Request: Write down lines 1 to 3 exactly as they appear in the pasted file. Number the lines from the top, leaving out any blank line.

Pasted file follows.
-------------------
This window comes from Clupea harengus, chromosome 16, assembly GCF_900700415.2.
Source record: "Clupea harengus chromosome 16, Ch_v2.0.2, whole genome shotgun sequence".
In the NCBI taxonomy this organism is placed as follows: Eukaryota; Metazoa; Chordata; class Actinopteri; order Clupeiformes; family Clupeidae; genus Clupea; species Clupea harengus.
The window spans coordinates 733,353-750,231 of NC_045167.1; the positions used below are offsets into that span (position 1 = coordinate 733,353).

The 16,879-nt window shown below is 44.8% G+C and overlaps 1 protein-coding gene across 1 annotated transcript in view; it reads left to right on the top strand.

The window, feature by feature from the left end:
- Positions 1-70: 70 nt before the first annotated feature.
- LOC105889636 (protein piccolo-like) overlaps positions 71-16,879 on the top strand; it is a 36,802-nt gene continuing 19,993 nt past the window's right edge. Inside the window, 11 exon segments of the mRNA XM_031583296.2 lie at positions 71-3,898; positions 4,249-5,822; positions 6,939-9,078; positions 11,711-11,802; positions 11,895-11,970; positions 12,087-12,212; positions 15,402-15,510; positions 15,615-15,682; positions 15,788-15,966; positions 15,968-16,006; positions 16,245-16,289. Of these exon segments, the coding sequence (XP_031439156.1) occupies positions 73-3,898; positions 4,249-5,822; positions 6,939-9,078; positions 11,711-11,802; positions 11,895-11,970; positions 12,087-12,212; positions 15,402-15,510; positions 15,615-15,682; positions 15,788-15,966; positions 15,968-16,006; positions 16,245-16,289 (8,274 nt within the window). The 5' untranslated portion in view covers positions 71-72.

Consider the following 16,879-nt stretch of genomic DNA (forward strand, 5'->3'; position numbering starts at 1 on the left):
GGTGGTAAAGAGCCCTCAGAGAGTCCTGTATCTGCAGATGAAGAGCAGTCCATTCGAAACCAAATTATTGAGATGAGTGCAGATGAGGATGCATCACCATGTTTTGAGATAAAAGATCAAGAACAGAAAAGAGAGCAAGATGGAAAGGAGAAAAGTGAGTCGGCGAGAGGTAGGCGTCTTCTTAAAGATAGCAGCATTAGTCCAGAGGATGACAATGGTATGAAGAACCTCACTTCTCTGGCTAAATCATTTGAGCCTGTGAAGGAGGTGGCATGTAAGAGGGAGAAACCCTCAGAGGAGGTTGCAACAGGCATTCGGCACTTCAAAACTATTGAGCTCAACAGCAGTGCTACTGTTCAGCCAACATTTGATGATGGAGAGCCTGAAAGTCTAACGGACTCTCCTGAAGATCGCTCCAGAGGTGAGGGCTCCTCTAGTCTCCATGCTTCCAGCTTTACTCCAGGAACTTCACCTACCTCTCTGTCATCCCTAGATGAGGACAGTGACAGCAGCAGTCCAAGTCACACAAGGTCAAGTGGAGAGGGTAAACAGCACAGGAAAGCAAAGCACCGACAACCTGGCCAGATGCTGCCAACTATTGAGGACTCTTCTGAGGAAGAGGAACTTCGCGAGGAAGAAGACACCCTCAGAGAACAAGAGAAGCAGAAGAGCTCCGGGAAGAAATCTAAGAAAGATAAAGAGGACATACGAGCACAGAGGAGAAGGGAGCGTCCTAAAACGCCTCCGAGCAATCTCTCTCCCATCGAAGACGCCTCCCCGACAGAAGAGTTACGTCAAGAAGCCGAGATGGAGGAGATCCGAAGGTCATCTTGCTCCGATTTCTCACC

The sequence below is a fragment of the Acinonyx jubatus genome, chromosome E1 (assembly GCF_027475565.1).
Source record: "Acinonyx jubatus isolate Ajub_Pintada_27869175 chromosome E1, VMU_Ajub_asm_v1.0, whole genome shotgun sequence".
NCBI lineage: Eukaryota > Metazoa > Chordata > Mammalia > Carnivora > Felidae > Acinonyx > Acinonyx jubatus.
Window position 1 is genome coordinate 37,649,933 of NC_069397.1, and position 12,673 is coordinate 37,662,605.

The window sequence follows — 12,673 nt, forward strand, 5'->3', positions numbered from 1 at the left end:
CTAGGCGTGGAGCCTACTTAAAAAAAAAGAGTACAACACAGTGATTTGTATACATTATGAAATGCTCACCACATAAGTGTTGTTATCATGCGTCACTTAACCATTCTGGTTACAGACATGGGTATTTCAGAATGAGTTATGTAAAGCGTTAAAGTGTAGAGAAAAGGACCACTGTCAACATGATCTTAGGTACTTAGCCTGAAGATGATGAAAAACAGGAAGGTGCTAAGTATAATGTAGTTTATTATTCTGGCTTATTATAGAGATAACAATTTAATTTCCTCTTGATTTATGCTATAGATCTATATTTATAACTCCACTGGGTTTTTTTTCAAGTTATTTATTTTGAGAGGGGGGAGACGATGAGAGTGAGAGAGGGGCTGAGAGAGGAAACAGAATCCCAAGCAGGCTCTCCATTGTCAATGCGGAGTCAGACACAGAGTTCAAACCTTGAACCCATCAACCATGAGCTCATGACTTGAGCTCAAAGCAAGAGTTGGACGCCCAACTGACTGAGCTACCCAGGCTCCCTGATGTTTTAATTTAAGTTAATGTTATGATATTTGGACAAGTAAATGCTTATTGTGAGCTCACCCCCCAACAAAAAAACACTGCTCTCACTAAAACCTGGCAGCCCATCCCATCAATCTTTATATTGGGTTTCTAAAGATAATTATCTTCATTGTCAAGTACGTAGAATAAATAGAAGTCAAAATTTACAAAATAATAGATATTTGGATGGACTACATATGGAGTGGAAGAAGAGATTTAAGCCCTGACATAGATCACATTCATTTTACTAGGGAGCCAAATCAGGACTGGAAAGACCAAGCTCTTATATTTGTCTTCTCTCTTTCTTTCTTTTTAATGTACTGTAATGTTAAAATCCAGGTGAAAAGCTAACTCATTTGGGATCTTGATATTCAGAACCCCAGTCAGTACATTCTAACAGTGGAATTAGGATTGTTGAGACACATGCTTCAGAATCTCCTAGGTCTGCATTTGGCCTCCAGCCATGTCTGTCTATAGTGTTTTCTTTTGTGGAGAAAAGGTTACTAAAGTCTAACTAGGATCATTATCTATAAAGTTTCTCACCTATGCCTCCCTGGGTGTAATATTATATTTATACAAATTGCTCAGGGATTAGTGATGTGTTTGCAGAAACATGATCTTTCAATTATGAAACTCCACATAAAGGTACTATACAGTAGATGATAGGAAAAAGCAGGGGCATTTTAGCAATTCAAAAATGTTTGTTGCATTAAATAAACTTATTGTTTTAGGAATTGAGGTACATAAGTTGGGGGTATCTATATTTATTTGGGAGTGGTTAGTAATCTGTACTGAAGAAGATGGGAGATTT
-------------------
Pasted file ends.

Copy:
This window comes from Clupea harengus, chromosome 16, assembly GCF_900700415.2.
Source record: "Clupea harengus chromosome 16, Ch_v2.0.2, whole genome shotgun sequence".
In the NCBI taxonomy this organism is placed as follows: Eukaryota; Metazoa; Chordata; class Actinopteri; order Clupeiformes; family Clupeidae; genus Clupea; species Clupea harengus.